The good news is it’s possible to get competitive rates for life insurance even if you have depression. The life insurance provider will want to know:
- When you were first diagnosed
- The severity of depression
- If you are actively seeking treatment
- Any medications you’re taking
- If you are attending therapy sessions
Things can get a bit complicated if the cause of a policyholder’s death is due to a drug overdose. A lot depends on whether the death is determined to have been accidental or intentional.
There are several other reasons why life insurance may or may not payout for drug overdose. The legal definition of accidental death varies from state to state. Plus, life insurance providers often treat deaths from drug overdose differently depending on if the drug was prescribed, illegal, or from alcohol.
Some of the factors used to determine if the cause of death was accidental and not suicide are below.
- The drug was taken accidentally
- Too much of the drug was taken inadvertently
- The wrong drug was given/taken
- Administration of the drug was done in error or accidentally during surgery or a medical procedure
- Evidence suggests the person didn’t intend to die from consuming alcohol
Many life insurance policies have specific clauses surrounding drug overdose. For example, typically if a policyholder is driving and dies in a car accident while being intoxicated, death benefits are denied.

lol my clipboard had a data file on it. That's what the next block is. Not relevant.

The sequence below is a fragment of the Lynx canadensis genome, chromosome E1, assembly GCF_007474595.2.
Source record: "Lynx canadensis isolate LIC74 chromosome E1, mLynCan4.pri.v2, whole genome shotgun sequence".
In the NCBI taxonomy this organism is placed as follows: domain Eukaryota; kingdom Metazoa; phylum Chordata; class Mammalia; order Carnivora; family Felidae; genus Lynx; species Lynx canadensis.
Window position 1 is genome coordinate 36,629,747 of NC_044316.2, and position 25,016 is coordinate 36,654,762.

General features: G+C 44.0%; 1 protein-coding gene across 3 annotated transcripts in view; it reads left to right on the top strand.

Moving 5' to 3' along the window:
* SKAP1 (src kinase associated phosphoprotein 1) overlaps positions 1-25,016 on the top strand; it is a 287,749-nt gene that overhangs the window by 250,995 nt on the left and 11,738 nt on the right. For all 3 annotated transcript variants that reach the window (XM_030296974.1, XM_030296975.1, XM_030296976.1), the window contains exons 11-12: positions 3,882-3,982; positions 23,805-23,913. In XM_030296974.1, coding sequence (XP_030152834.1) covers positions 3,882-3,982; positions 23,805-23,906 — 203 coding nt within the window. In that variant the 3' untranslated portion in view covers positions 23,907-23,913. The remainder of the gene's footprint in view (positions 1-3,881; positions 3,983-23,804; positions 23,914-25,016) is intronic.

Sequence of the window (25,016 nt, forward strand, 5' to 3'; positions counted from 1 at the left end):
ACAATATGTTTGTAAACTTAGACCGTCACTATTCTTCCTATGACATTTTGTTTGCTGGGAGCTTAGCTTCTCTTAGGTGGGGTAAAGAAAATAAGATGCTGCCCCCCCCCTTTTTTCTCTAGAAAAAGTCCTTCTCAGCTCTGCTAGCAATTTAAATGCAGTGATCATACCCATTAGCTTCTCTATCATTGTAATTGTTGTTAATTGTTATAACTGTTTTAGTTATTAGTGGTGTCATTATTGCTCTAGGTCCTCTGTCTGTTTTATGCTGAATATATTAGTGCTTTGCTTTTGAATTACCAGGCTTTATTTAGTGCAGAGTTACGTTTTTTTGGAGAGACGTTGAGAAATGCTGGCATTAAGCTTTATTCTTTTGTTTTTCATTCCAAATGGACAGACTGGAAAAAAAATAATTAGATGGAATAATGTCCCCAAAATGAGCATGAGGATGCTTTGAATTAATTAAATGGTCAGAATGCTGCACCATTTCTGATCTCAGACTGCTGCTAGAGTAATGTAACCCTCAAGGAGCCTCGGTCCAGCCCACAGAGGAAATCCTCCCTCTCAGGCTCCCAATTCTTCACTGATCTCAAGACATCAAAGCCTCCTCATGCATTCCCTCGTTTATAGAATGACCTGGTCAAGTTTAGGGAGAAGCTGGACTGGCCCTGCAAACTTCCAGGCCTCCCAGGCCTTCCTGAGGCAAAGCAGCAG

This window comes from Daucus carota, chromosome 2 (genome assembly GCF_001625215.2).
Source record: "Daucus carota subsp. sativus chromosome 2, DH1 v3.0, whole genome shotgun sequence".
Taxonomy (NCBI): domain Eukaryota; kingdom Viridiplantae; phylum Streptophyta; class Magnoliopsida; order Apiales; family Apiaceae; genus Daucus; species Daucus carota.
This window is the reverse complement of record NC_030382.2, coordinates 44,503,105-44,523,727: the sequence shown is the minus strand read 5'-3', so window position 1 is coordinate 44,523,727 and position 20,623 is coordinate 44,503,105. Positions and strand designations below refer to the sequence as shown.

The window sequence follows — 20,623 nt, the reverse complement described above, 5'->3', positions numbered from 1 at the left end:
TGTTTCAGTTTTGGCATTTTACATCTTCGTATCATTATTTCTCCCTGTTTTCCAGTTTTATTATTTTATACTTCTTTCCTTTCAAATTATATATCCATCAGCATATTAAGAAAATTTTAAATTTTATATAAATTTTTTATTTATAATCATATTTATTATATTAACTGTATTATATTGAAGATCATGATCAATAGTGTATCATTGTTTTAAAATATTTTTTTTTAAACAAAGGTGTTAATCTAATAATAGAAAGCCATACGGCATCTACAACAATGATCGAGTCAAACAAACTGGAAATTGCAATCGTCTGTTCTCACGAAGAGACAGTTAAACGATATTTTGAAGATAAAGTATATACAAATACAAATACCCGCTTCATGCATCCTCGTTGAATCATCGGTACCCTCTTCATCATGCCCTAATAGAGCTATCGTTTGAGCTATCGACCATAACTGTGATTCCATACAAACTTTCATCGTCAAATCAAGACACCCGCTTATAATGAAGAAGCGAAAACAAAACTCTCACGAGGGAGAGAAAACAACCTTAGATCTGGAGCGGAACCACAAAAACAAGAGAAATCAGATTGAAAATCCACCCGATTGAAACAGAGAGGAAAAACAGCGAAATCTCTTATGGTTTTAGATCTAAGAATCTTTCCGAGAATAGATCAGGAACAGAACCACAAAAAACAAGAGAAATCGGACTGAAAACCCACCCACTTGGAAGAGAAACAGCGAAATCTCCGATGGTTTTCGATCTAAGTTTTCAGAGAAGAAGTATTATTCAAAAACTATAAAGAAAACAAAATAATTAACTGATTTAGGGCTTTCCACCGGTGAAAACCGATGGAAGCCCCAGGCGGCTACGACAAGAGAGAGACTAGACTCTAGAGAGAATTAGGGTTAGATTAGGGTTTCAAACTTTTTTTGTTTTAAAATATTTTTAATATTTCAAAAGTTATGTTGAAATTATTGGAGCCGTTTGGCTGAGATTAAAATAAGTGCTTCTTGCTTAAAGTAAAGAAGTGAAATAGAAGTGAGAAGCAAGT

Death by an overdose of illegal drugs is also often denied as are deaths due to overdose from drugs not prescribed to the decedent, or when taking them against prescribed orders.
So you can see how things can get complicated with life insurance payouts and drug overdose. When in doubt, read the life insurance policy in detail, ask a life insurance agent for clarification, or seek the counsel of an attorney if you feel a death benefit payout was wrongfully denied to you as a beneficiary.
Does Life Insurance Cover Suicide?
If the cause of death is determined to be suicide and occurs after the first two years a life insurance policy is activated, life insurance payouts for suicide are usually covered. You can always check the details of the suicide clause language in your policy for its exact terms.
We now know that the life insurance suicide clause and contestability period are both typically for the first two years a policy is opened. However, even though the time periods overlap most of the time, keep in mind the contestability period could be reset if a life insurance policy lapses and has to be reinstated by the policyholder.
The main differences between the life insurance suicide clause and the contestability period are their purposes: the suicide clause is concerned with avoiding self-harm and the contestability period is there to prevent fraud.
The life insurance provider also needs to have cause and evidence of fraud to deny death benefits during the contestability period. Autopsies and investigations are typically used. It’s also ultimately up to the insurance provider to prove the cause of death was suicide.
Hopefully, you won’t ever lose a loved one to suicidal death. The loss of any loved one is a devastating experience. And it takes time to grieve and heal.
Here are some helpful life insurance resources you should find useful: